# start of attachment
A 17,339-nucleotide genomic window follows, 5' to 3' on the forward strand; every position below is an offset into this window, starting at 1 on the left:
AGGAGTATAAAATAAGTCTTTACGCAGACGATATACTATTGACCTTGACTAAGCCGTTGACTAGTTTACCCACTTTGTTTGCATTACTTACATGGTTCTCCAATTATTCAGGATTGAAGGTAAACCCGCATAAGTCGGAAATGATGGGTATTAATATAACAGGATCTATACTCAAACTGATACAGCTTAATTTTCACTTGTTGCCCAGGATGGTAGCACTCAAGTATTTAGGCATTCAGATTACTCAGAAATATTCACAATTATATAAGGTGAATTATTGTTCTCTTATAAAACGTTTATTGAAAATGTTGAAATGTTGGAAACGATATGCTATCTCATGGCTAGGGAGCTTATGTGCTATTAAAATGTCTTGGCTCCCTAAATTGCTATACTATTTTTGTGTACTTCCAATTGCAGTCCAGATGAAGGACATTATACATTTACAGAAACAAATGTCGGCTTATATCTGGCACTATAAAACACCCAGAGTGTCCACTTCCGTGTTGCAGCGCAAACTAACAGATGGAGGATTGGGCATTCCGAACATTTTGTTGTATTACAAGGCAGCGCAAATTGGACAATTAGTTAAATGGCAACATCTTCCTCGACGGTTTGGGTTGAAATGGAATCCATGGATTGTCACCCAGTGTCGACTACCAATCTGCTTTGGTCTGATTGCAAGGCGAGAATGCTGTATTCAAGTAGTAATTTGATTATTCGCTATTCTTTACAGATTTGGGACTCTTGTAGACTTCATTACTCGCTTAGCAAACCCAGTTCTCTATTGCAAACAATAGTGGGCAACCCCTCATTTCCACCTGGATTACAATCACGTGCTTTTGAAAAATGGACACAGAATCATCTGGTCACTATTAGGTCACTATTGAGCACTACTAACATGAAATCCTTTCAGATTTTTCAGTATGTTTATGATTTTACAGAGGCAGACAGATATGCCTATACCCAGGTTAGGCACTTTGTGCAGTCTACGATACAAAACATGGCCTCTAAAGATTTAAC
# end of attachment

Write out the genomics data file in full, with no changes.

A 17,339-nucleotide genomic window follows, 5' to 3' on the forward strand; every position below is an offset into this window, starting at 1 on the left:
AGGAGTATAAAATAAGTCTTTACGCAGACGATATACTATTGACCTTGACTAAGCCGTTGACTAGTTTACCCACTTTGTTTGCATTACTTACATGGTTCTCCAATTATTCAGGATTGAAGGTAAACCCGCATAAGTCGGAAATGATGGGTATTAATATAACAGGATCTATACTCAAACTGATACAGCTTAATTTTCACTTGTTGCCCAGGATGGTAGCACTCAAGTATTTAGGCATTCAGATTACTCAGAAATATTCACAATTATATAAGGTGAATTATTGTTCTCTTATAAAACGTTTATTGAAAATGTTGAAATGTTGGAAACGATATGCTATCTCATGGCTAGGGAGCTTATGTGCTATTAAAATGTCTTGGCTCCCTAAATTGCTATACTATTTTTGTGTACTTCCAATTGCAGTCCAGATGAAGGACATTATACATTTACAGAAACAAATGTCGGCTTATATCTGGCACTATAAAACACCCAGAGTGTCCACTTCCGTGTTGCAGCGCAAACTAACAGATGGAGGATTGGGCATTCCGAACATTTTGTTGTATTACAAGGCAGCGCAAATTGGACAATTAGTTAAATGGCAACATCTTCCTCGACGGTTTGGGTTGAAATGGAATCCATGGATTGTCACCCAGTGTCGACTACCAATCTGCTTTGGTCTGATTGCAAGGCGAGAATGCTGTATTCAAGTAGTAATTTGATTATTCGCTATTCTTTACAGATTTGGGACTCTTGTAGACTTCATTACTCGCTTAGCAAACCCAGTTCTCTATTGCAAACAATAGTGGGCAACCCCTCATTTCCACCTGGATTACAATCACGTGCTTTTGAAAAATGGACACAGAATCATCTGGTCACTATTAGGTCACTATTGAGCACTACTAACATGAAATCCTTTCAGATTTTTCAGTATGTTTATGATTTTACAGAGGCAGACAGATATGCCTATACCCAGGTTAGGCACTTTGTGCAGTCTACGATACAAAACATGGCCTCTAAAGATTTAAC